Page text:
• May 28, 2020

ECISD wants remote feedback - Odessa American: ECISD

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ECISD wants remote feedback

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Posted: Thursday, March 26, 2020 3:21 pm

Schools have been closed since March 16 and went online March 23. As of Wednesday, ECISD had just finished day 3.

“We want to make that the very best experience it can be for every kid and every family and one way — really the best way — for us to improve is to get feedback and so I encourage our students and our parents and grandparents and guardians, those that are working with our kids to give us some feedback. What’s working really well? What do you like, and then what’s not working as well for you and then how can we improve? Our job is to take that feedback and continue to do the good things and then improve upon the things that aren’t working so well, so it’s all about feedback and we want that,” ECISD Superintendent Scott Muri said in a phone interview Wednesday evening.

Parents, guardians and students can give feedback to teachers and they can submit it to the school for ECISD to consider and then it will be sent to the administrator.

“If you don’t have direct contact with your child’s teacher, then you can submit that to your child’s school but we’re aggressively seeking feedback,” Muri said.

Teachers are staying in regular contact with students, whether it’s by phone, email or video conferencing so the feedback can be pretty fast. Muri said the district is getting feedback from employees, but it’s those that are supporting the students directly that officials want to hear from.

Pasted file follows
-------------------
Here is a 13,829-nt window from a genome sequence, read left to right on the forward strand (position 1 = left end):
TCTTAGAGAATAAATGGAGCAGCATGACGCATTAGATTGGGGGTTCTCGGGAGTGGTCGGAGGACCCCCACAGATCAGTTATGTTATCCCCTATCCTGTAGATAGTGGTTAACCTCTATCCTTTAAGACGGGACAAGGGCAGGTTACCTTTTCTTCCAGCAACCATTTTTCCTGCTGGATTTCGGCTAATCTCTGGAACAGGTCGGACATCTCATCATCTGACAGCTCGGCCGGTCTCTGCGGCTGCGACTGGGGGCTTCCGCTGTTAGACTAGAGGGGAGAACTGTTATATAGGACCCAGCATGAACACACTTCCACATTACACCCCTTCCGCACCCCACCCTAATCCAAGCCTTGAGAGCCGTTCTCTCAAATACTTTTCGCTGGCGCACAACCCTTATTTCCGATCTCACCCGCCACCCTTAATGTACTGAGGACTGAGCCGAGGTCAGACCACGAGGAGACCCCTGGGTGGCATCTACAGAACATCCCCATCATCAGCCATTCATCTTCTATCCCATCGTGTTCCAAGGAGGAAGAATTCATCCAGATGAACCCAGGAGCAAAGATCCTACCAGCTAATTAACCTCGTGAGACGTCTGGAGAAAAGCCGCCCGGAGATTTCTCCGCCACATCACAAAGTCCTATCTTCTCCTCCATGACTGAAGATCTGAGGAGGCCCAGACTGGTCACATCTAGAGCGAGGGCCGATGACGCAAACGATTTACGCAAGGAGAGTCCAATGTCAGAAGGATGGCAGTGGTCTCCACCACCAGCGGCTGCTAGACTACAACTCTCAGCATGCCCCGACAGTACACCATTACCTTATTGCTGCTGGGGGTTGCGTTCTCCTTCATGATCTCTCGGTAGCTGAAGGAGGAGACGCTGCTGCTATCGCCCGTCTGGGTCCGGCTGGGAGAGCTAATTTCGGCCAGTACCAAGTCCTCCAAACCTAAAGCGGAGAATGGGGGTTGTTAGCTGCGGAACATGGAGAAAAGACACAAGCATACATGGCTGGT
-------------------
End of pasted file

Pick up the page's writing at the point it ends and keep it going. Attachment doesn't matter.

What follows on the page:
“They’re discovering what’s working and what isn’t and we’ve gotten feedback directly from the teachers about their experience, so our employees are giving us feedback so that we can make improvements for them. But our parents and guardians and those that are supporting our kids” those are the people Muri said ECISD wants to hear from.

“We’ve asked our parents and others to serve as teachers and that’s enormously difficult and so we just want to be as helpful as we can to make this a great experience for our kids,” Muri added.

So far, most of the feedback has been that students want to come back to school, he said.

“It depends on the kid and their experience, (but) just in talking to some of our teachers the kids really like hearing the voice of the teacher, or seeing the teacher on video, or connecting with the teacher through email or text or whatever communication mode they’re using. That’s been pretty powerful is just to reconnect because we had spring break and then we were kind of silent as we were working this for a week, so it’s been a couple of weeks since most of our kids have spoken with a teacher. They’ve really appreciated getting reconnected and developing a sense of normalcy, so they’re back to work,” Muri said.

The district also has launched a helpline for any student or family dealing with stress, trauma, grief or struggling with mental health concerns. The number is 456-HELP or 456-4357.

Started March 25, it runs from 7 a.m. to 9 p.m. with PermiaCare picking up the off hours.